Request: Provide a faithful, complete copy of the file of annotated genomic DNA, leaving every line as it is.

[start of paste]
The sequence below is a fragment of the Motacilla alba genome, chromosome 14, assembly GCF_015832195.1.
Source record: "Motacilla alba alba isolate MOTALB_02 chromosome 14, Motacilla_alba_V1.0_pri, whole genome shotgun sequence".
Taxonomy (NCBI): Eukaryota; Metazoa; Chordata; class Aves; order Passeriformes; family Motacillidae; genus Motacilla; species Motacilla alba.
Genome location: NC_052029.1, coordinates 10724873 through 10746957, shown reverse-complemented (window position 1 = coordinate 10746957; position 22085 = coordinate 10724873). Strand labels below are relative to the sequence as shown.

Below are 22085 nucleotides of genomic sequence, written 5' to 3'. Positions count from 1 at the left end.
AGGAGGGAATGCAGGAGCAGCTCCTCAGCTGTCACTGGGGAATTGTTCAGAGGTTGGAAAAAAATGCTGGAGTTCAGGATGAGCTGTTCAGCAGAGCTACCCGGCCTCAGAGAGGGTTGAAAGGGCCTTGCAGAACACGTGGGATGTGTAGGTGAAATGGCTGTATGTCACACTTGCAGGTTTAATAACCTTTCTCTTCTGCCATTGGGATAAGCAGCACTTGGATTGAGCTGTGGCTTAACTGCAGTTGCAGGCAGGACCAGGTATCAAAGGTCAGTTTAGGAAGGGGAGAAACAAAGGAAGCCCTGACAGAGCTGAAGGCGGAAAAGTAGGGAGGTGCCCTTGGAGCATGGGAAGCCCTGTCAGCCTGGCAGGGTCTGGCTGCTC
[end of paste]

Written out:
The sequence below is a fragment of the Motacilla alba genome, chromosome 14, assembly GCF_015832195.1.
Source record: "Motacilla alba alba isolate MOTALB_02 chromosome 14, Motacilla_alba_V1.0_pri, whole genome shotgun sequence".
Taxonomy (NCBI): Eukaryota; Metazoa; Chordata; class Aves; order Passeriformes; family Motacillidae; genus Motacilla; species Motacilla alba.
Genome location: NC_052029.1, coordinates 10724873 through 10746957, shown reverse-complemented (window position 1 = coordinate 10746957; position 22085 = coordinate 10724873). Strand labels below are relative to the sequence as shown.

Below are 22085 nucleotides of genomic sequence, written 5' to 3'. Positions count from 1 at the left end.
AGGAGGGAATGCAGGAGCAGCTCCTCAGCTGTCACTGGGGAATTGTTCAGAGGTTGGAAAAAAATGCTGGAGTTCAGGATGAGCTGTTCAGCAGAGCTACCCGGCCTCAGAGAGGGTTGAAAGGGCCTTGCAGAACACGTGGGATGTGTAGGTGAAATGGCTGTATGTCACACTTGCAGGTTTAATAACCTTTCTCTTCTGCCATTGGGATAAGCAGCACTTGGATTGAGCTGTGGCTTAACTGCAGTTGCAGGCAGGACCAGGTATCAAAGGTCAGTTTAGGAAGGGGAGAAACAAAGGAAGCCCTGACAGAGCTGAAGGCGGAAAAGTAGGGAGGTGCCCTTGGAGCATGGGAAGCCCTGTCAGCCTGGCAGGGTCTGGCTGCTC